A team led by researchers from the University of Waterloo discovered that a significant increase in tear secretion and tear film stability after participating in aerobic exercise can be another remedy for relieving dry, itchy eyes.
Every time we blink, our eyes are covered in tear film—an essential protective coating necessary for maintaining healthy ocular function. Healthy tear film comprises three layers–oil, water, and mucin–that work together to hydrate the ocular surface and protect against infection-causing irritants like dust or dirt.
When any part of the tear film becomes unstable, the ocular surface can develop dry spots, causing eye symptoms like itchiness or stinging and burning sensations.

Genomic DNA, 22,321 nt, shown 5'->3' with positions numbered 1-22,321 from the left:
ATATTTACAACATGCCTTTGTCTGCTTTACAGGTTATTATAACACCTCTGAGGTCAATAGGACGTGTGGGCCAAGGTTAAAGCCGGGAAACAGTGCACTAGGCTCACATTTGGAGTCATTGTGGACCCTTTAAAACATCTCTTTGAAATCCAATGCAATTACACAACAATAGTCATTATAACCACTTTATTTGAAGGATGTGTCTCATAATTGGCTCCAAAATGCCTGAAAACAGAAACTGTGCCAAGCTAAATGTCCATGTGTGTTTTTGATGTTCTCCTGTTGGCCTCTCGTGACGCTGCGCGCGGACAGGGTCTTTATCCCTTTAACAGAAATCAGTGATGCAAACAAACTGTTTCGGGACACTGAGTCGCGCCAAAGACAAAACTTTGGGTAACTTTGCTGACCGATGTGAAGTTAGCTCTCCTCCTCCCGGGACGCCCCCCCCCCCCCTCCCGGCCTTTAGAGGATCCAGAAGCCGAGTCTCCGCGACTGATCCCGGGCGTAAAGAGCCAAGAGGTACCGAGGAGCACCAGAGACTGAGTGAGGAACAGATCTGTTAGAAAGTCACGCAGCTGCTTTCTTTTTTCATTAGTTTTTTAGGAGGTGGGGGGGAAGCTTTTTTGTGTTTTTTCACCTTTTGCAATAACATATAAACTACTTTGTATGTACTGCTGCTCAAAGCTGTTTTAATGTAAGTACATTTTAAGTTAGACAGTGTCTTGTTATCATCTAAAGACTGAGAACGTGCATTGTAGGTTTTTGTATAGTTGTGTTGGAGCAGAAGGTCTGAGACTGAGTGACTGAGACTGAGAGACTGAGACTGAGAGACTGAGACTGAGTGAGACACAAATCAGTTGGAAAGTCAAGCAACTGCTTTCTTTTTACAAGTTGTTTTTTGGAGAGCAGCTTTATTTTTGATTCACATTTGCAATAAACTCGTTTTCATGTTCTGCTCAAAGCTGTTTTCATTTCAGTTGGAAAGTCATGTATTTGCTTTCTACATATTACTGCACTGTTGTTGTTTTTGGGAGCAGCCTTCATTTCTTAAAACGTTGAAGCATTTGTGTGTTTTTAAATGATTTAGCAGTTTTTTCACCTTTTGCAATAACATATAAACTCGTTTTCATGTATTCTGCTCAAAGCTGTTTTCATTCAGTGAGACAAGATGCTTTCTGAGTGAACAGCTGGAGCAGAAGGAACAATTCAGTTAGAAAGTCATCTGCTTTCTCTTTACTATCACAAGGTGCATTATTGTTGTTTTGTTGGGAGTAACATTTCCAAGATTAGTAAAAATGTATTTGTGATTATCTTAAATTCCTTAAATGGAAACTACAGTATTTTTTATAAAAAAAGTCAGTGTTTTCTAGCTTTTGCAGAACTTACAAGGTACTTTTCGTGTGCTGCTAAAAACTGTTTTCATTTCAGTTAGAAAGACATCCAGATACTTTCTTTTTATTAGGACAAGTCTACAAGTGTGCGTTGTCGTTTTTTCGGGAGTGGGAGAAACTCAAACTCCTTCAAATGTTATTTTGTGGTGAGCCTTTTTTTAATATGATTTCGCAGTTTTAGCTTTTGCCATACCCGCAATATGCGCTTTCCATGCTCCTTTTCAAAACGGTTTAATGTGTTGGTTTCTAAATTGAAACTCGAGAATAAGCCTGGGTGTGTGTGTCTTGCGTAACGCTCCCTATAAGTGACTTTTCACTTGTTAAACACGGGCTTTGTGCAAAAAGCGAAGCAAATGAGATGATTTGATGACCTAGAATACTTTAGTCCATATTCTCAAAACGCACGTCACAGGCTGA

“With so much of our activity tied to screen usage, dry eye symptoms are becoming increasingly common,” said Heinz Otchere, a PhD candidate in vision science at Waterloo. “Instead of having to use eye drops or other alternative treatments, our study aimed to determine if remaining physically active can be an effective preventative measure against dryness.”
Fifty-two participants were divided into two groups—athlete and non-athlete—to participate in an exercise session. Participants in the athlete group exercised at least five times per week, while non-athlete participants exercised no more than once per week. Researchers, which included experts from the University of Cape Coast in Ghana, performed visual examinations before and five minutes after each exercise session, where tear secretion and tear break-up time were assessed.
It was published in the Experimental Eye Research journal.
Release date: 03 February 2022
Source: university of Waterloo